|Trey McIntire's choreography for performance|
by Houston Ballet (Sara Webb and Randy Herrera)
Peter Pan ballet performances have been staged for years by companies around the world, large and small, professional and amateur, and somehow I have yet to see it. If I had paid more attention, I could have gone to a performance in a nearby city in May. I'm trying not to think too much about that.
|Northern Ballet's Kenneth Tindall as Captain Hook|
So many scenes in the original play lend themselves to beautiful dance scenes, although admittedly I'd most like to see the dash and elegance of a balletic Captain Hook. (Also dancing mermaids, because the very idea is amusing.) I can accept Peter as a strapping older lad for the course of a performance.
|Cast of the performance at the Welsh National Opera, 2015|
There's also a very new Peter Pan opera, written in 2014. It's gotten mixed reviews, and the Jolly Roger does seem to have inexplicably been combined with a railroad carriage, but it's a version of the story I'd like to see for myself. "Symbolic interpretation hangs heavily over the rough-and-tumble jumble of Janacek, Beethoven, Stravinsky, Satie, Handel, Vivaldi, sea shanties and klezmer," said The Spectator, which sounds like enough reason.
Poet and novelist Lavinia Greenlaw (whose name I also know from her non-fiction The Importance of Music to Girls) went deep into the original text for her libretto. The music is by composer Richard Ayres, who is also known for writing what he calls NONcertos.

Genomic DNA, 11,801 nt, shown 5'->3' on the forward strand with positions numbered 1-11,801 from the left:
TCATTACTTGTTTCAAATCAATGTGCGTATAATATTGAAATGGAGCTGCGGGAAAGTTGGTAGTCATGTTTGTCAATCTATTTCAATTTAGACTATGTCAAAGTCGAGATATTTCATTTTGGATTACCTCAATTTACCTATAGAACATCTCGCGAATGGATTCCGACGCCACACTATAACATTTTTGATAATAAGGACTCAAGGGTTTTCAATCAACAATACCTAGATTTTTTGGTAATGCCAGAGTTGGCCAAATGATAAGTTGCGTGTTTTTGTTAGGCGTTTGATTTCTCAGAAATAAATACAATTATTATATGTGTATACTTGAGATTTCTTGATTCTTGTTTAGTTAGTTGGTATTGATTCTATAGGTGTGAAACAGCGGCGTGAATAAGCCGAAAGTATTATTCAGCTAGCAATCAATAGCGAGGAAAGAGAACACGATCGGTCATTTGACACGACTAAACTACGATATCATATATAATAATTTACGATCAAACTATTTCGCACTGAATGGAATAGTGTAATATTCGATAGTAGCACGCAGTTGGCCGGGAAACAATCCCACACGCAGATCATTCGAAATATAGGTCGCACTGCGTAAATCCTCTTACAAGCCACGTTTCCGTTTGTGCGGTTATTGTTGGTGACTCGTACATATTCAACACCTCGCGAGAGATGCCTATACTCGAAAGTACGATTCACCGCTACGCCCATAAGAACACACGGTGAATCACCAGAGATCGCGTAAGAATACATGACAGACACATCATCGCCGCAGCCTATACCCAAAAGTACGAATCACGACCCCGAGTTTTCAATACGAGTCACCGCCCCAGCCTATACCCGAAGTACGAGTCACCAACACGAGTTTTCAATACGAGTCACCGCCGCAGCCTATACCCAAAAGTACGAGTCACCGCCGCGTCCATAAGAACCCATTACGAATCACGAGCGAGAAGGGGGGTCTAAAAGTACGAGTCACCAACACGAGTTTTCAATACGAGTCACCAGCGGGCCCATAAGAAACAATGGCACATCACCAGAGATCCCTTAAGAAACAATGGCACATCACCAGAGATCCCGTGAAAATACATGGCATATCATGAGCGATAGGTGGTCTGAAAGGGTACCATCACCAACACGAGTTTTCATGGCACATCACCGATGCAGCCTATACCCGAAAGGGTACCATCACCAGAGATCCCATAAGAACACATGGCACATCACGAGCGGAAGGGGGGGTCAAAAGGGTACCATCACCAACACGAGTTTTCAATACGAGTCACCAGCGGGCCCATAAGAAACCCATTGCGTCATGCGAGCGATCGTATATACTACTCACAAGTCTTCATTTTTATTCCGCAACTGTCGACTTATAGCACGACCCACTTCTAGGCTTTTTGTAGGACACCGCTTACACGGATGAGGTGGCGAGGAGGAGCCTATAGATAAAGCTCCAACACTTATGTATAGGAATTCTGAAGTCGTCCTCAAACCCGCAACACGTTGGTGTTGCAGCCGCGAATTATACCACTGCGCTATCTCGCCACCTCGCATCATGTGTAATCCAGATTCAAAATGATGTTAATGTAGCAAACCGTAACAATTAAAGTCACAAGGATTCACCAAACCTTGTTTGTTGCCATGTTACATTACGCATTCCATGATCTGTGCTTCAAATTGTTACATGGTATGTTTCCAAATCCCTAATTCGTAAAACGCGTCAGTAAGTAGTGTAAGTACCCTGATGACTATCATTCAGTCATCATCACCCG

Also recent--from 2013--is the production from avant-garde director Robert Wilson, with music by Cocorosie for the Berlin Ensemble. I'm already a fan of Cocorosie, and I've heard songs from this production on their "Tales From a Grass Widow" album, so this caught my attention immediately. This highly-stylized retelling looks strange and wonderful, and entirely worth seeing.
And I must not forget Finding Neverland, even if it's not exactly a version of Peter Pan. Instead it's a theatrical adaptation of the 2004 Johnny Depp film, which tells a fictionalized version of how J.M. Barrie came to meet the Llewellyn Davies boys, who inspired his story of Peter Pan. Matthew Morrison from Glee plays Barrie, and Kelsey Grammer is American producer Charles Frohman and Captain Hook. Grammer as my beloved Captain is off-putting in so many ways, but surely by the time the musical tours, he'll have been replaced.
Yet perhaps the most unexpected performance I've found is the 1975 Neverland from Jim Steinman. You might recognize the name from his collaborations with Meatloaf, which is entirely appropriate--the adaptation was merely a workshop at the Kennedy Center in 1977, but three of its songs are on Meatloaf's best-selling Bat Out of Hell album. Steinman's version portrays a "chemically insane" young man who leads a group of lost boys in a dystopian Los Angeles, and tries to seduce a Wendy who is the daughter of Captain Hook, himself the inventor of a genetic mutation process. Resemblance to 1950s horror movies is completely intentional.
Hmm, come to think of it, that sounds like the kind of retelling I don't want to see. But I admit I'm fascinated it exists.
* J.M. Barrie's Peter Pan In and Out of Time: A Children's Classic at 100. Donna R. White and Anita C. Tarr, editors